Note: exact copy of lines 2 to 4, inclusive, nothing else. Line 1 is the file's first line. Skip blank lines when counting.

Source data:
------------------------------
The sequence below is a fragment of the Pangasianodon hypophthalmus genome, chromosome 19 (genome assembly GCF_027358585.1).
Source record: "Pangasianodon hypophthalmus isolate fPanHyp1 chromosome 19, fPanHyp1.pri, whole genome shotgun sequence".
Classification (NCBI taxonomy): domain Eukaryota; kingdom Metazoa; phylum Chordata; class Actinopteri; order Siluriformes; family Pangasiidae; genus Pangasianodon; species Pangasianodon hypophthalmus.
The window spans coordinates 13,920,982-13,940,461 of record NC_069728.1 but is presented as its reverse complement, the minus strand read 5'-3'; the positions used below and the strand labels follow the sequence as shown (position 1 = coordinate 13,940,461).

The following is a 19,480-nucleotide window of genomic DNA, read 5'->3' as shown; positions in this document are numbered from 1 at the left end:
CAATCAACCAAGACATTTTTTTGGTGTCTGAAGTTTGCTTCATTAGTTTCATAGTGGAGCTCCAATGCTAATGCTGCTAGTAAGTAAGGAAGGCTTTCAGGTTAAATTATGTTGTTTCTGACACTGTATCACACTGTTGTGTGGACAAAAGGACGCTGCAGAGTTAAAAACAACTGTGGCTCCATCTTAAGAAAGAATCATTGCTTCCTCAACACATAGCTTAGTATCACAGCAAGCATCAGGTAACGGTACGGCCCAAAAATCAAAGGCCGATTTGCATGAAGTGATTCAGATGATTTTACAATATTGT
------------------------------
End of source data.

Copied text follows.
Source record: "Pangasianodon hypophthalmus isolate fPanHyp1 chromosome 19, fPanHyp1.pri, whole genome shotgun sequence".
Classification (NCBI taxonomy): domain Eukaryota; kingdom Metazoa; phylum Chordata; class Actinopteri; order Siluriformes; family Pangasiidae; genus Pangasianodon; species Pangasianodon hypophthalmus.
The window spans coordinates 13,920,982-13,940,461 of record NC_069728.1 but is presented as its reverse complement, the minus strand read 5'-3'; the positions used below and the strand labels follow the sequence as shown (position 1 = coordinate 13,940,461).